Our billing office often receives questions from our clients regarding facilities as an origin yet mostly a destination for transport. For the purpose of this discussion we are going to focus on the destination.
A facility or institution is defined as a hospital or skilled nursing home as a location where patients are cared for the illness or injury they have suffered.
The Medicare Benefit Policy Manual provides the guidelines that we most frequently refer to when determining if the destination facility- or the facility where the ambulance crew ends the transport and delivers a patient- is the “appropriate” facility.
The Center for Medicare and Medicaid Services (CMS) defines the term “appropriate facilities” in Chapter 10 (10.3.6) of the Medicare Benefit Policy Manual as…
“…the institution is generally equipped to provide the needed hospital or skilled nursing care for the illness or injury involved. In the case of a hospital, it also means that a physician or a physician specialist is available to provide the necessary care required to treat the patient’s condition.”
The cliff notes on this subject are; if the patient can be adequately cared for at a hospital that is the closest in ground miles to the origin of the ambulance trip, then transport to a more distant institution is not warranted.
However, if the patient’s condition requires a higher level of trauma care of other specialty service and that service is only available at a more distant facility, then Medicare and, often many other insurance payers, will pay for the additional mileage to transport the patient or they will pay for a second “transfer trip” from one facility to the another facility.
Additionally, if the closest appropriate facility could reasonably care for the patient but the facility is on diversion status and/or has no beds available to care for your patient then transport to a more distant facility is appropriate for your scenario and full payment can be made for the claim.
The guidance CMS gives to its contractors that pay the claims is to assume that beds are available at local, closest, institutions unless the ambulance service can furnish evidence in writing that the closer institution had no beds available. Here’s where complete and specific documentation is important in the Patient Care Report (PCR) to explain the exception to the rule.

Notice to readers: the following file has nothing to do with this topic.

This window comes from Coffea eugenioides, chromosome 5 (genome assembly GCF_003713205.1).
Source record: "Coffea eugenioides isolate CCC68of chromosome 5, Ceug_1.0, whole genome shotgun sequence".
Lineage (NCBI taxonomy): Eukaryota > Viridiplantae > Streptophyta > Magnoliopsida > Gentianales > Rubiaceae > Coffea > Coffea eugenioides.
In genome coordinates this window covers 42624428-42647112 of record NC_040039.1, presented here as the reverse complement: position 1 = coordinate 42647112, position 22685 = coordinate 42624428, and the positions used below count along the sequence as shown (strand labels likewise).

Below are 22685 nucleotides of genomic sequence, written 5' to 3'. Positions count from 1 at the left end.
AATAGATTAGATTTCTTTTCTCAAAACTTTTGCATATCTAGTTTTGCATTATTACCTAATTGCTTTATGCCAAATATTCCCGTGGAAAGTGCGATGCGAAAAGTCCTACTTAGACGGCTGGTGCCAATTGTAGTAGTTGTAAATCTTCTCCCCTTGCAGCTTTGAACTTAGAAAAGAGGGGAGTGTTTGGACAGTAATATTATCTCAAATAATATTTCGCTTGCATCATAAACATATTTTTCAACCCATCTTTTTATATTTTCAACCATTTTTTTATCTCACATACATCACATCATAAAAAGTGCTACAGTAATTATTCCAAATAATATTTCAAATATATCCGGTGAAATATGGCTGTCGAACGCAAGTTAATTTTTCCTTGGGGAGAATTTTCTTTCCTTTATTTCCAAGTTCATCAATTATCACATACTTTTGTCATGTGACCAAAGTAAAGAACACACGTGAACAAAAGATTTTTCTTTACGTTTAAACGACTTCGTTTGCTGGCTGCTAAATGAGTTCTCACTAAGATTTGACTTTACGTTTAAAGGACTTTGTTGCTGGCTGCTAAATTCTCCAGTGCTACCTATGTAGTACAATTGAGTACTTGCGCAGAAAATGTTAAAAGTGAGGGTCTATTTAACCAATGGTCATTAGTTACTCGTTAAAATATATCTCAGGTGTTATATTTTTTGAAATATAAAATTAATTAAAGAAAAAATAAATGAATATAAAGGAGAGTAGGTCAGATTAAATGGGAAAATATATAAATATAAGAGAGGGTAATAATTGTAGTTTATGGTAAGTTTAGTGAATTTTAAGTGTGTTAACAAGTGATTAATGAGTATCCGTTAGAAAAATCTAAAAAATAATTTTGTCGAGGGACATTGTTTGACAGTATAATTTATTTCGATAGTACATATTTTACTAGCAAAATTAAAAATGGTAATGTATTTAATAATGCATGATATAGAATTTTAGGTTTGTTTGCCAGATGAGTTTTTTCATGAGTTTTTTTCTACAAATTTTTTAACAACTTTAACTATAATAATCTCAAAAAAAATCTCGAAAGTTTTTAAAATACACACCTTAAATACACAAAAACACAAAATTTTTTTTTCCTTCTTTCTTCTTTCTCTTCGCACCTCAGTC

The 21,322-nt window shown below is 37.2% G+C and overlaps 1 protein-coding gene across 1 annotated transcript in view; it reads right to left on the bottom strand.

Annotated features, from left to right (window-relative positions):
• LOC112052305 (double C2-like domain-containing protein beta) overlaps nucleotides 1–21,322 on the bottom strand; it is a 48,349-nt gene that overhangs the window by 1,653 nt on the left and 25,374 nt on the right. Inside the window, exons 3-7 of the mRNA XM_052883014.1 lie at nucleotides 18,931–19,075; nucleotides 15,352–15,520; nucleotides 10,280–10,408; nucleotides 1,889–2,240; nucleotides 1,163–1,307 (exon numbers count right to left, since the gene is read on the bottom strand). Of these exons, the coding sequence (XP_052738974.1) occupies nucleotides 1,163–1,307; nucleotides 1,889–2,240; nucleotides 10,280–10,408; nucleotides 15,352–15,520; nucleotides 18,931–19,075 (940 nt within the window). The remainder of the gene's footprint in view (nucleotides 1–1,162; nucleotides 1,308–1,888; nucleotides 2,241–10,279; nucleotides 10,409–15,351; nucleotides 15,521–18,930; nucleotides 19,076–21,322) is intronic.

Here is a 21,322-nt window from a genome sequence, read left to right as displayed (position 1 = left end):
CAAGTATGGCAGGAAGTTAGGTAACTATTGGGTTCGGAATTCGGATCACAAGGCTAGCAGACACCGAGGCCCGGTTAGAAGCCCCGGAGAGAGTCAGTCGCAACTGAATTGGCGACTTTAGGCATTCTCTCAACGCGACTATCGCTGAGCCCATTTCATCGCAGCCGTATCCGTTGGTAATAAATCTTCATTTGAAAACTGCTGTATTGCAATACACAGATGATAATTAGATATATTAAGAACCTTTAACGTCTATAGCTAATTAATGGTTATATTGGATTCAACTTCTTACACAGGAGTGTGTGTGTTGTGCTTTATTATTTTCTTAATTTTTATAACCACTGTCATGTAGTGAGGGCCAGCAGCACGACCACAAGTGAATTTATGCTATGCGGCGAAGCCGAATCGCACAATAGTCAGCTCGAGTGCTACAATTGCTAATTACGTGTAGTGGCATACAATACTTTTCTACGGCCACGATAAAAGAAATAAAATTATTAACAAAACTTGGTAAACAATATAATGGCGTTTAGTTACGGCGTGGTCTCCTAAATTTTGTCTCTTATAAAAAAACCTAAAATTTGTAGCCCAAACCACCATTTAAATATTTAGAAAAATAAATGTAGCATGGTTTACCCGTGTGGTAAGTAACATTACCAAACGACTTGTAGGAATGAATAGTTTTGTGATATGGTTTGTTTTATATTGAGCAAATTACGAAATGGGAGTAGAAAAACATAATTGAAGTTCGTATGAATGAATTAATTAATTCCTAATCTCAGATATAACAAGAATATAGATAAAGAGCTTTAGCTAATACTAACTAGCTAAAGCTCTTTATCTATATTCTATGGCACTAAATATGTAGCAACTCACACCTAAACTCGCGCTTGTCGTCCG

It is important for the billing office to know the hospitals that are in “locality”.
Looking at the same Medicare Benefit Policy Manual, again in Chapter 10 (10.3.5) we find that Medicare allows for the patient to basically have a choice of institutions where they can receive treatment, regardless of whether or not the ground miles are actually the closest facility.
This allowance means that surrounding your EMS agency’s immediate service area are institutions to which individuals from your community normally travel or are expected to travel to receive hospital or even skilled nursing services.
CMS provides an excellent example in the Manual…
“Mr. A becomes ill at home and requires ambulance service to the hospital. The small community in which he lives has a 35-bed hospital. Two large metropolitan hospitals are located some distance from Mr. A’s community and both provide hospital services to the community’s residents. The community is within the “locality” of both metropolitan hospitals and direct ambulance service to either of these (as well as to the local community hospital) is covered.”
At this point we feel it necessary to caution our readers to not wholesale apply these rules liberally without investigation and concrete documentation to explain each scenario on its merit.
For example, your EMS agency may provide inter-facility transport services between one hospital to another hospital and the sending hospital is transferring patients to the second facility for specialty care because they have a working and/or contractual referral relationship with the second facility. But a closer hospital without that relationship could care for the patient, it may be that Medicare and other insurances may not pay for miles that exceeds the mileage to the closest facility in ground miles.
On a similar note, if the local or sending facility could reasonably care for the patient but the patient decides he/she wishes to be cared for by a physician that does not have staff privileges at the sending facility and requests transport, it is almost certain that Medicare and possibly other insurance payers will not pay for that inter-facility transport to the second facility in its entirety.
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